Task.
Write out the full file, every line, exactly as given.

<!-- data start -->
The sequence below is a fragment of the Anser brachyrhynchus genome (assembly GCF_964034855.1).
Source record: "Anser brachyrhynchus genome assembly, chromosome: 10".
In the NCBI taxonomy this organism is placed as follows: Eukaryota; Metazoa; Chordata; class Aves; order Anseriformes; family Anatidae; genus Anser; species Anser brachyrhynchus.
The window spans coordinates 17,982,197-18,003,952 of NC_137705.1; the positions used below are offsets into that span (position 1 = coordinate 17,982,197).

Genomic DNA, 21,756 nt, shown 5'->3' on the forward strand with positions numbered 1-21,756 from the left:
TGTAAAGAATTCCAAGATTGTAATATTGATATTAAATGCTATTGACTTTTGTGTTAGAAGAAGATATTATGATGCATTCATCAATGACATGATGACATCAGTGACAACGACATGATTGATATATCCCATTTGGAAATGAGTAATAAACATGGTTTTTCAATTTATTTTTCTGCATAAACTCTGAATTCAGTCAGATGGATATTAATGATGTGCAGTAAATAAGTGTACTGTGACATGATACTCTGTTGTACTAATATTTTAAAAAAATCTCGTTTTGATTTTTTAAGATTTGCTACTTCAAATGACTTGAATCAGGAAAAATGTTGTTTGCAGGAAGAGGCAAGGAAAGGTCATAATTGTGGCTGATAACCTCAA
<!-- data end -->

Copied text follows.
The sequence below is a fragment of the Anser brachyrhynchus genome (assembly GCF_964034855.1).
Source record: "Anser brachyrhynchus genome assembly, chromosome: 10".
In the NCBI taxonomy this organism is placed as follows: Eukaryota; Metazoa; Chordata; class Aves; order Anseriformes; family Anatidae; genus Anser; species Anser brachyrhynchus.
The window spans coordinates 17,982,197-18,003,952 of NC_137705.1; the positions used below are offsets into that span (position 1 = coordinate 17,982,197).

Genomic DNA, 21,756 nt, shown 5'->3' on the forward strand with positions numbered 1-21,756 from the left:
TGTAAAGAATTCCAAGATTGTAATATTGATATTAAATGCTATTGACTTTTGTGTTAGAAGAAGATATTATGATGCATTCATCAATGACATGATGACATCAGTGACAACGACATGATTGATATATCCCATTTGGAAATGAGTAATAAACATGGTTTTTCAATTTATTTTTCTGCATAAACTCTGAATTCAGTCAGATGGATATTAATGATGTGCAGTAAATAAGTGTACTGTGACATGATACTCTGTTGTACTAATATTTTAAAAAAATCTCGTTTTGATTTTTTAAGATTTGCTACTTCAAATGACTTGAATCAGGAAAAATGTTGTTTGCAGGAAGAGGCAAGGAAAGGTCATAATTGTGGCTGATAACCTCAA